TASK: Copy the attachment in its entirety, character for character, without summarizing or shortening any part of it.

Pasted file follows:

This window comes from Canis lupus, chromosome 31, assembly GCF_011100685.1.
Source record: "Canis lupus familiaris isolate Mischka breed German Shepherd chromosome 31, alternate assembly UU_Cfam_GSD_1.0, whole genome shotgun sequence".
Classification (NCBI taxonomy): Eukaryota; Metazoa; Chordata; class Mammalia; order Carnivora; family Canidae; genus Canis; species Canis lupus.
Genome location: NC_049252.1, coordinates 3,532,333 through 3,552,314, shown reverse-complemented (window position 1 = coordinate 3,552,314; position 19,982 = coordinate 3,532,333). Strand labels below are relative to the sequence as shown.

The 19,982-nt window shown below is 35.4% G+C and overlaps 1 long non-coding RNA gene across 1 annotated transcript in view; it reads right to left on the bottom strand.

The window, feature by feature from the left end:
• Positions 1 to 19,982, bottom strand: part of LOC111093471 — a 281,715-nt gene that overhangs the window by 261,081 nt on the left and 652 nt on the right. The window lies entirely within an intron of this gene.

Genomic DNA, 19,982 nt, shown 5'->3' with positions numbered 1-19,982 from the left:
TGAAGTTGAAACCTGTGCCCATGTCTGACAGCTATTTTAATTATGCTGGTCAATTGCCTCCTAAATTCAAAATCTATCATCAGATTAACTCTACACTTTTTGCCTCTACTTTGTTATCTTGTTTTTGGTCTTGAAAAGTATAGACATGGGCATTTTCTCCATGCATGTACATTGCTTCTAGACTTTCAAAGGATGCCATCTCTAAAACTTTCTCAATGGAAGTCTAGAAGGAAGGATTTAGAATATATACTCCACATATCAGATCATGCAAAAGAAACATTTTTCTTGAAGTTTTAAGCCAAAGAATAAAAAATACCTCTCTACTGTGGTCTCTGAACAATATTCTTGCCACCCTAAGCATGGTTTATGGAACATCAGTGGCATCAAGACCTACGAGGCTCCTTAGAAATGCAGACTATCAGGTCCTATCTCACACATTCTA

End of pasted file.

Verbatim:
This window comes from Canis lupus, chromosome 31, assembly GCF_011100685.1.
Source record: "Canis lupus familiaris isolate Mischka breed German Shepherd chromosome 31, alternate assembly UU_Cfam_GSD_1.0, whole genome shotgun sequence".
Classification (NCBI taxonomy): Eukaryota; Metazoa; Chordata; class Mammalia; order Carnivora; family Canidae; genus Canis; species Canis lupus.
Genome location: NC_049252.1, coordinates 3,532,333 through 3,552,314, shown reverse-complemented (window position 1 = coordinate 3,552,314; position 19,982 = coordinate 3,532,333). Strand labels below are relative to the sequence as shown.

The 19,982-nt window shown below is 35.4% G+C and overlaps 1 long non-coding RNA gene across 1 annotated transcript in view; it reads right to left on the bottom strand.

The window, feature by feature from the left end:
• Positions 1 to 19,982, bottom strand: part of LOC111093471 — a 281,715-nt gene that overhangs the window by 261,081 nt on the left and 652 nt on the right. The window lies entirely within an intron of this gene.

Genomic DNA, 19,982 nt, shown 5'->3' with positions numbered 1-19,982 from the left:
TGAAGTTGAAACCTGTGCCCATGTCTGACAGCTATTTTAATTATGCTGGTCAATTGCCTCCTAAATTCAAAATCTATCATCAGATTAACTCTACACTTTTTGCCTCTACTTTGTTATCTTGTTTTTGGTCTTGAAAAGTATAGACATGGGCATTTTCTCCATGCATGTACATTGCTTCTAGACTTTCAAAGGATGCCATCTCTAAAACTTTCTCAATGGAAGTCTAGAAGGAAGGATTTAGAATATATACTCCACATATCAGATCATGCAAAAGAAACATTTTTCTTGAAGTTTTAAGCCAAAGAATAAAAAATACCTCTCTACTGTGGTCTCTGAACAATATTCTTGCCACCCTAAGCATGGTTTATGGAACATCAGTGGCATCAAGACCTACGAGGCTCCTTAGAAATGCAGACTATCAGGTCCTATCTCACACATTCTA